4. Ohio women. According to the Democrats, women early voters in Ohio went for Clinton over Trump by a 23-percentage-point margin, which is even more significant when you consider that women represent 57 percent of Ohio's early vote electorate. But some polls had Trump polling well with women, despite a number of controversial statements and his "hot mic" moment in which he was caught on tape joking about sexual assault. A Quinnipiac Poll on Nov. 2 had Trump and Clinton running even among women in Ohio, with 44 percent apiece. To win the state — and the presidency — Clinton needs to hold a decisive advantage with women.

5. New voters. Both sides are banking on turnout from people who have either never voted or don't normally vote. This faction is very important to Trump, who has drawn bigger and far more enthusiastic crowds than Clinton. Trump has called his candidacy a movement, and says he is bringing legions of newcomers into the party. But will they vote in sufficiently large numbers to make the difference in the 14 or 15 states that most pollsters say are too close to call? For her part, Clinton has chased hard after the millennial vote, appearing on the concert stage in Cleveland Friday with Jay Z and wife Beyonce.

6. Trouble at the polls. Nobody wants this, and it's not clear what impact any disturbances might have on the actual vote, but election officials have bolstered security plans and training in case partisans attempt to intimidate voters or cause other trouble at the polls. Husted has appeared on national television assuring Ohioans their votes are safe, using his favorite line that it's easy to vote in Ohio but hard to cheat. Trump has said numerous times that the election is rigged and has not said that he will accept the results if he loses. Both sides will have poll-watchers inside the polling places and untold numbers outside. Ohio has strict rules against intimidating voters and elections officials have urged voters who feel threatened to inform an elections official inside the polling place or call 9-1-1.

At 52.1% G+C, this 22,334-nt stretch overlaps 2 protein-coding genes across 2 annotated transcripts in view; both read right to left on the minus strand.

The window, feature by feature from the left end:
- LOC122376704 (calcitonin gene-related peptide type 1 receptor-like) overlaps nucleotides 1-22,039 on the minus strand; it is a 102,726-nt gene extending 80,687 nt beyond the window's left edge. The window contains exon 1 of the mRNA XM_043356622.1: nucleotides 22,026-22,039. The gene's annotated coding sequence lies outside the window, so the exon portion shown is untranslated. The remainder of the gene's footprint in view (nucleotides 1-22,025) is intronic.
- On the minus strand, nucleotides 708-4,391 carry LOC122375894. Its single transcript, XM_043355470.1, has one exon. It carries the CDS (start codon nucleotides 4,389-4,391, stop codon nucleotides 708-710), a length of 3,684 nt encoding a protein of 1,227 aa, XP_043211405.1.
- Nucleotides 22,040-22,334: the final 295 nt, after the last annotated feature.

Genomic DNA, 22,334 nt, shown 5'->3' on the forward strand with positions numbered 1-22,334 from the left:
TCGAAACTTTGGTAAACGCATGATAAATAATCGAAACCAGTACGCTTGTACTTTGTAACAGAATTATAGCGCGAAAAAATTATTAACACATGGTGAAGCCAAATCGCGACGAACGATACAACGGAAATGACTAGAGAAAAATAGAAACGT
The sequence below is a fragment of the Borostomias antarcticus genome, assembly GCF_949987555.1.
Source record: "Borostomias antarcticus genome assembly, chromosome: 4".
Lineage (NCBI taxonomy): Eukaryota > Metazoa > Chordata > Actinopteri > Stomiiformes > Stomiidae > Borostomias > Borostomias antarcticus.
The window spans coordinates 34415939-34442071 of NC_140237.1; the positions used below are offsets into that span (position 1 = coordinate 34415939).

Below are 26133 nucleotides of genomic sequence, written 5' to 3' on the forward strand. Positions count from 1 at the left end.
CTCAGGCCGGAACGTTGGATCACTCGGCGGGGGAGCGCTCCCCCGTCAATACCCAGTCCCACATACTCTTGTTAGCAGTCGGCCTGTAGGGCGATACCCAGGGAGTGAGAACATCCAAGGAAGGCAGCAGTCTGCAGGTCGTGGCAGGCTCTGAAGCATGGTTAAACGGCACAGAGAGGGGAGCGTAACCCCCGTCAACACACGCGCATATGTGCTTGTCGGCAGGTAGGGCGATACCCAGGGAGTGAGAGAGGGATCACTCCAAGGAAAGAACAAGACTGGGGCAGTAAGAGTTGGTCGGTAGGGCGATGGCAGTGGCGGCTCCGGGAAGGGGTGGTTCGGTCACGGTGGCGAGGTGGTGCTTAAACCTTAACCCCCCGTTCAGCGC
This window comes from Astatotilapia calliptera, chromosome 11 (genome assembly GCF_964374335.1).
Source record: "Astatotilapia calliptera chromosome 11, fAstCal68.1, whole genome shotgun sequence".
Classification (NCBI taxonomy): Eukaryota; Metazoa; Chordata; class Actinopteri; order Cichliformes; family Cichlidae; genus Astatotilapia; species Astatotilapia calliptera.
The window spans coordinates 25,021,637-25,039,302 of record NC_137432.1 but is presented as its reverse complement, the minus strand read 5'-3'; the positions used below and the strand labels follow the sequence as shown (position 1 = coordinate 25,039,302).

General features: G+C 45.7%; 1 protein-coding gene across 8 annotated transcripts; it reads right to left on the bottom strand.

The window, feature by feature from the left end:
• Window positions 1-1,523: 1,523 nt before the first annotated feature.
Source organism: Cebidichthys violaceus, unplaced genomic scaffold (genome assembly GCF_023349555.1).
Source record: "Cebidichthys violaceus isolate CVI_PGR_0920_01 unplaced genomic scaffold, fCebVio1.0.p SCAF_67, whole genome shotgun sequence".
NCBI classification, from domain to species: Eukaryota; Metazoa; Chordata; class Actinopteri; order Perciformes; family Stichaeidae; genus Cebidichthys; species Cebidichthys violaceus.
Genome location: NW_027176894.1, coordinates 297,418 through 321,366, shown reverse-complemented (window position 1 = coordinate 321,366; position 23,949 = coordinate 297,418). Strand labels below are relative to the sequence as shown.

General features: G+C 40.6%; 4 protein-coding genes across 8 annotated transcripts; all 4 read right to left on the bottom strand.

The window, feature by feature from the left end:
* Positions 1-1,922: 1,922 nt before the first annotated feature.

7. Outsiders. A third party or independent hasn't won Electoral College votes since 1968 but Green Party candidate Jill Stein and Libertarian Party candidate Gary Johnson and independent Evan McMullin could pull votes from Trump and Clinton and have an out-sized impact on swing states. In 2000, Green party candidate Ralph Nader pulled more than 97,000 votes in Florida, where a less than 1,000 vote difference separated George W. Bush and Al Gore. McMullin, a former CIA agent, is running strongest in Utah, where Mormon Republicans are looking for an alternative to Trump. In early October, McMullin had been neck and neck with Trump in Utah, which has six electoral votes, but Trump has since taken a solid lead. Johnson is expected to take 4.7 percent of the national vote while Stein is expected to grab 1.9 percent, according to Real Clear Politics.